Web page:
Breast is Best?

Thanks to the considerable efforts of La Leche League, joined by a fair number of medical professionals and corroborated by countless mothers who have been there and done that, our society would have us believe that nothing is more natural than breastfeeding one’s baby. I am living, breathing, snarling proof that while this ethos might apply to some, in my case it may be a crock.

A few months ago my sister sent me an email with the following suggestion: “You should post about the breastfeeding consults! It's quite a story with drama, intrigue and a great ending.” The great ending bit may have been a bit premature and I’m afraid there’s very little of the type of intrigue that would hold any sort of audience captive. In order to join the legions of “natural” mothers, I have been popping birth control pills like it’s candy, along with another pill called domperidone (sounds like a good time but the reality falls woefully short), which I have taken, 2 at a time, four times a day, for the past 2 months. Domperidone is not administered in the U.S. so I’ve been making bi-monthly calls to New Zealand for a fix. After sailing through that portion of the process, I have now moved onto herbs (Fenugreek, Goat’s Rue, and a concoction called Mother’s Milk three times a day) and pumping, which is achieved using a Medela Symphony hospital grade pump, an Easter-egg-yellow 7-pound leviathan of a machine. That the pump came from a store called Yummy Mummy adds insult to injury as far as I'm concerned. (My other option was a shop called Upper Breast Side...seriously.) This machine is strapped to my chest every three hours, day and night, for 15 minutes at a time, using a variety of wires and bottles that make me look like a futuristic cow straight out of Blade Runner. My husband much more generously referred to me as a sci-fi Fragonard. For anyone who might actually be curious what it actually looks like, consider the included image. While I understand that the point of a pump is as far from fashion as one can get, I still don’t know why a system that is currently taking up so much of my waking hours couldn’t have a less degrading design, or at least one that doesn't have me moo-ing at my reflection in the mirror. The good news is that after 5 days and counting of waking up twice each night and slipping off to my work bathroom each day, I finally have the technique down to a science. Three minutes for assembly of the pump; 15 minutes on the thing, followed by 5-7 minutes for clean up and storage. In the morning I set out a pot of water to boil while I pump, for sterilization of the parts. This I now do as casually as I would make a pot of coffee. All said, time devoted to my breasts currently tops 200 minutes each day. And my hormones are as free flowing as the proverbial milk, which finally gives me a very real physical and emotional kinship with my pregnant sister. This is to my husband's detriment, who really thought that he could get through the gestational period without having to soothe an often tearful wife whose moods fluctuate with dizzying speed. So close, JP. You almost made it.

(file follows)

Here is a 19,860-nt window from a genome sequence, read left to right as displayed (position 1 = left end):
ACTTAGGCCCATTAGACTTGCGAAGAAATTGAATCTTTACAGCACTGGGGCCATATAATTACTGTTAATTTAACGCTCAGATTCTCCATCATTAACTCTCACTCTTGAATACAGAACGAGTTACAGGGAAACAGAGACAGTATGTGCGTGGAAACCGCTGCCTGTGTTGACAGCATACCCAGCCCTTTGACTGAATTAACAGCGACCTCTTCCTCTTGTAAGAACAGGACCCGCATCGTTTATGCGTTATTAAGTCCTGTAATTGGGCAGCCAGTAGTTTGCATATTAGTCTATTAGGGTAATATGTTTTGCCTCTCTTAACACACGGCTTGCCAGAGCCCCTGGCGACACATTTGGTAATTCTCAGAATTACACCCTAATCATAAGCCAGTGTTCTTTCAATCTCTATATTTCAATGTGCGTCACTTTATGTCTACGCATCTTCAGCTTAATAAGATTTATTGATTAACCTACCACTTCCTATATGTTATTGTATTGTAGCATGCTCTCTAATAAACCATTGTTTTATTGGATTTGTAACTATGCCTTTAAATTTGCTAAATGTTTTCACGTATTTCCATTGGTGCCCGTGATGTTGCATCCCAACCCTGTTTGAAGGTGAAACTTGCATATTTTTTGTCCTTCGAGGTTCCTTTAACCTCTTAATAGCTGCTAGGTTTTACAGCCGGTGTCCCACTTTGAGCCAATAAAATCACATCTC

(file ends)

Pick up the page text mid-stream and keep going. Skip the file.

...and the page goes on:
Given the amount of accoutrements the pump requires means that my unencumbered days of gallivanting through Manhattan and Brooklyn are finished...whirlwind evenings in the city are negated by a twenty pound bag and the pressing need to find a private space to plug in (literally) for 15 minutes at a time. This is fine by me…they would have been done when the baby arrives in 5 weeks anyway. The difference between now and then is that there currently is no warm, adorable and hopefully cuddly baby on the other end of my breast. Dragging myself out of bed at 2 a.m. and 5 a.m. each night, and sneaking off each day to a machine, hooked up by (BPA free) plastic tubing, is not the breastfeeding idyll I envisioned for myself. However, I’m sure my sister never thought she’d be lugging another person’s baby for 9 months. It’s truly unnerving how our realities feel like light years from how we might have imagined them. Which is ultimately fine because, complaining posts aside, I wouldn’t trade this experience with my husband and my sister for anything. And whatever extreme experience has to be undergone so that I can meet my baby in a month will be done. I sometimes wonder what she will think when she has the chance to read these posts; if she will find the lengths that we have all gone to bizarre, or whether the technology will have become more widely adapted by then. I hope that she feels how much she is loved already and by so many people: by her parents, my sister, our families, the many doctors and consultants and friends, all of whom are united in their cause to see her brought into the world.

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